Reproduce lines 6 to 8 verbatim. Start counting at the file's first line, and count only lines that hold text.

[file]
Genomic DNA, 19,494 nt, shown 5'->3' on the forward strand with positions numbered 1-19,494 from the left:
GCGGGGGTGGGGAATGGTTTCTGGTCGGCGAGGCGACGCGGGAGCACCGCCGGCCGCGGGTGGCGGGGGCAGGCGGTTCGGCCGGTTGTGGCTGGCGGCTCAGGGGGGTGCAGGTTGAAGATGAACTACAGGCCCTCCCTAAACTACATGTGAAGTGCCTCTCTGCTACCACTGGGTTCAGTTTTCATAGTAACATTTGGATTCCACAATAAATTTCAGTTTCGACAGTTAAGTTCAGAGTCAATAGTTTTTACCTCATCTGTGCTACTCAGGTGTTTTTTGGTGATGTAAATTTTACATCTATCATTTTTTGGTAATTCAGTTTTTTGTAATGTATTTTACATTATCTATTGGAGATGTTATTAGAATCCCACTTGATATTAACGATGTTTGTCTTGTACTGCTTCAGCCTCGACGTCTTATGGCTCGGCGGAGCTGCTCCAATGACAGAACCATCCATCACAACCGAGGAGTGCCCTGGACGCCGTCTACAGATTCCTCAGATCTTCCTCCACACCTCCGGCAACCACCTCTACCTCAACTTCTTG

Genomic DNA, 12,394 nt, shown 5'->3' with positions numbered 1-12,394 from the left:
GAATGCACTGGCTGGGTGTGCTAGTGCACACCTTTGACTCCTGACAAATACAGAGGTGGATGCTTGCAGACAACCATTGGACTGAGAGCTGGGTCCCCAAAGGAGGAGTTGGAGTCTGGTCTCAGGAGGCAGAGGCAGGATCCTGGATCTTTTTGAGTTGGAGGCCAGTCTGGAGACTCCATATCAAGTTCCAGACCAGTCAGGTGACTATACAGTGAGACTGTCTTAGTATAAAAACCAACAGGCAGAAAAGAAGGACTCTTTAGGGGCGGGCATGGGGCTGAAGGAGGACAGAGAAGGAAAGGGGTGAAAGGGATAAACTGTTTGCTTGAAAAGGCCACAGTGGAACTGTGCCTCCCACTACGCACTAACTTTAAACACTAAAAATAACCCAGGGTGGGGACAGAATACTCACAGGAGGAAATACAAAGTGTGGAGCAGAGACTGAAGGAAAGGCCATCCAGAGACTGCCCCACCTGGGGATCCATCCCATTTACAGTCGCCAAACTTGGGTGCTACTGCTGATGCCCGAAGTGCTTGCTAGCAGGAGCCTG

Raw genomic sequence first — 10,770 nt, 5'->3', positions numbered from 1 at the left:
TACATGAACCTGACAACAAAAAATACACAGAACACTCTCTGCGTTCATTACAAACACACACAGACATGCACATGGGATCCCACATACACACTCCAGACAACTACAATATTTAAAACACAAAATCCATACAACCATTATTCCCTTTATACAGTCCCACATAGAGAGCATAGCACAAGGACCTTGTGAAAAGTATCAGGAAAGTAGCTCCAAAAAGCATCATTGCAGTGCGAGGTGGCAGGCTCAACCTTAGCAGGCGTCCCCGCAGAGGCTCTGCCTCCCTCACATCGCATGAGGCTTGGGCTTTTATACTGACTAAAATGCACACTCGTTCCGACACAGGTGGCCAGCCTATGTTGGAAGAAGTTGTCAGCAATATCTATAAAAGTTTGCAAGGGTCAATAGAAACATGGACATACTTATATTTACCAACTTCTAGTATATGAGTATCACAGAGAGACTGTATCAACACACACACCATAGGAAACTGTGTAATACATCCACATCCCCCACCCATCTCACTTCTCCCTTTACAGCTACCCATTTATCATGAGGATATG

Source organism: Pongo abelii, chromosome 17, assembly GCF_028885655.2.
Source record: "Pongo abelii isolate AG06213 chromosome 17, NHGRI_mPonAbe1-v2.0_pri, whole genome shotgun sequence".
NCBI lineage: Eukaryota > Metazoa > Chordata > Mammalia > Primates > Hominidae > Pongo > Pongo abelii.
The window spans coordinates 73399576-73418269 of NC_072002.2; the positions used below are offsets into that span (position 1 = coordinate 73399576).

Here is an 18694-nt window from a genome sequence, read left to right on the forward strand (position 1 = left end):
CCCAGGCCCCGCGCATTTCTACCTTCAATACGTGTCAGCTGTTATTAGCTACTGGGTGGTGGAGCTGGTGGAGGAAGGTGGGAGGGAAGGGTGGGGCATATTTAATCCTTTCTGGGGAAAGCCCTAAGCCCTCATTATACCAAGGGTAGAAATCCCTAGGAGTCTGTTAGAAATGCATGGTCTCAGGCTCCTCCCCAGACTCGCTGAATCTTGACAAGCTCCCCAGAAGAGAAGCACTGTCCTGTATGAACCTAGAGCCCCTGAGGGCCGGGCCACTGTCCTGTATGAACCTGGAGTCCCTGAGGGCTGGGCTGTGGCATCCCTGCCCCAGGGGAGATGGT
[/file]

TACATGAACCTGACAACAAAAAATACACAGAACACTCTCTGCGTTCATTACAAACACACACAGACATGCACATGGGATCCCACATACACACTCCAGACAACTACAATATTTAAAACACAAAATCCATACAACCATTATTCCCTTTATACAGTCCCACATAGAGAGCATAGCACAAGGACCTTGTGAAAAGTATCAGGAAAGTAGCTCCAAAAAGCATCATTGCAGTGCGAGGTGGCAGGCTCAACCTTAGCAGGCGTCCCCGCAGAGGCTCTGCCTCCCTCACATCGCATGAGGCTTGGGCTTTTATACTGACTAAAATGCACACTCGTTCCGACACAGGTGGCCAGCCTATGTTGGAAGAAGTTGTCAGCAATATCTATAAAAGTTTGCAAGGGTCAATAGAAACATGGACATACTTATATTTACCAACTTCTAGTATATGAGTATCACAGAGAGACTGTATCAACACACACACCATAGGAAACTGTGTAATACATCCACATCCCCCACCCATCTCACTTCTCCCTTTACAGCTACCCATTTATCATGAGGATATG

Source organism: Pongo abelii, chromosome 17, assembly GCF_028885655.2.
Source record: "Pongo abelii isolate AG06213 chromosome 17, NHGRI_mPonAbe1-v2.0_pri, whole genome shotgun sequence".